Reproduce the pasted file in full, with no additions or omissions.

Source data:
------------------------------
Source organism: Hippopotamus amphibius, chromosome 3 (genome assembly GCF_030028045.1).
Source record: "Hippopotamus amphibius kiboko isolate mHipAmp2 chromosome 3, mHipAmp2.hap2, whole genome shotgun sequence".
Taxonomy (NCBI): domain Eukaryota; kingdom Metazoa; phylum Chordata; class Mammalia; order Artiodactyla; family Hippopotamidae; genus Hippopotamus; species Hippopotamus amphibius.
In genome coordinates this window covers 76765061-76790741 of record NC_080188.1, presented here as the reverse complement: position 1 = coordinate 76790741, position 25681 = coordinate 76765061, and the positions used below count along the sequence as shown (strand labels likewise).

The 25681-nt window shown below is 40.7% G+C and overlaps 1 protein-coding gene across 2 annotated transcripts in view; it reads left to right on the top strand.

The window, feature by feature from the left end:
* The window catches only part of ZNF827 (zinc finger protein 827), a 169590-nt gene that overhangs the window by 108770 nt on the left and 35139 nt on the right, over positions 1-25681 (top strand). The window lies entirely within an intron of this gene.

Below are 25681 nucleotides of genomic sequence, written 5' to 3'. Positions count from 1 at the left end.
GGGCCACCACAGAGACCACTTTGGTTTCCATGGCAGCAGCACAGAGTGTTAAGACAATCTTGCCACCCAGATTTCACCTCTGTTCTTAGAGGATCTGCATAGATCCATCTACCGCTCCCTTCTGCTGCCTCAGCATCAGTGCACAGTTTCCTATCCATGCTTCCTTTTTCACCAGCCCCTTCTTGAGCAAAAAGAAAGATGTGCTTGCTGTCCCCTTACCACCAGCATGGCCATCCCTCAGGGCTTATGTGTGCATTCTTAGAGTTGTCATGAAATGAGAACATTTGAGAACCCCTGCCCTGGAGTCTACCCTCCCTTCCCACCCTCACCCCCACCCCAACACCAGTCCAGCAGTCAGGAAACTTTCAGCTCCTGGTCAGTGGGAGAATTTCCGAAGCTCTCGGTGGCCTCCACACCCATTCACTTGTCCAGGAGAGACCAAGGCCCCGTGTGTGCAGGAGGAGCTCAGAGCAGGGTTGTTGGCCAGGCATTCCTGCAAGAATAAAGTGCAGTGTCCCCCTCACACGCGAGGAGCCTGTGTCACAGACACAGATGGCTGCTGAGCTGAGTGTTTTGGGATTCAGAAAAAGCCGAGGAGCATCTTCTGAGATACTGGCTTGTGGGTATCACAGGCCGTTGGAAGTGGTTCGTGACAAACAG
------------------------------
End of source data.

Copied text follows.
Source organism: Hippopotamus amphibius, chromosome 3 (genome assembly GCF_030028045.1).
Source record: "Hippopotamus amphibius kiboko isolate mHipAmp2 chromosome 3, mHipAmp2.hap2, whole genome shotgun sequence".
Taxonomy (NCBI): domain Eukaryota; kingdom Metazoa; phylum Chordata; class Mammalia; order Artiodactyla; family Hippopotamidae; genus Hippopotamus; species Hippopotamus amphibius.
In genome coordinates this window covers 76765061-76790741 of record NC_080188.1, presented here as the reverse complement: position 1 = coordinate 76790741, position 25681 = coordinate 76765061, and the positions used below count along the sequence as shown (strand labels likewise).

The 25681-nt window shown below is 40.7% G+C and overlaps 1 protein-coding gene across 2 annotated transcripts in view; it reads left to right on the top strand.

The window, feature by feature from the left end:
* The window catches only part of ZNF827 (zinc finger protein 827), a 169590-nt gene that overhangs the window by 108770 nt on the left and 35139 nt on the right, over positions 1-25681 (top strand). The window lies entirely within an intron of this gene.

Below are 25681 nucleotides of genomic sequence, written 5' to 3'. Positions count from 1 at the left end.
GGGCCACCACAGAGACCACTTTGGTTTCCATGGCAGCAGCACAGAGTGTTAAGACAATCTTGCCACCCAGATTTCACCTCTGTTCTTAGAGGATCTGCATAGATCCATCTACCGCTCCCTTCTGCTGCCTCAGCATCAGTGCACAGTTTCCTATCCATGCTTCCTTTTTCACCAGCCCCTTCTTGAGCAAAAAGAAAGATGTGCTTGCTGTCCCCTTACCACCAGCATGGCCATCCCTCAGGGCTTATGTGTGCATTCTTAGAGTTGTCATGAAATGAGAACATTTGAGAACCCCTGCCCTGGAGTCTACCCTCCCTTCCCACCCTCACCCCCACCCCAACACCAGTCCAGCAGTCAGGAAACTTTCAGCTCCTGGTCAGTGGGAGAATTTCCGAAGCTCTCGGTGGCCTCCACACCCATTCACTTGTCCAGGAGAGACCAAGGCCCCGTGTGTGCAGGAGGAGCTCAGAGCAGGGTTGTTGGCCAGGCATTCCTGCAAGAATAAAGTGCAGTGTCCCCCTCACACGCGAGGAGCCTGTGTCACAGACACAGATGGCTGCTGAGCTGAGTGTTTTGGGATTCAGAAAAAGCCGAGGAGCATCTTCTGAGATACTGGCTTGTGGGTATCACAGGCCGTTGGAAGTGGTTCGTGACAAACAG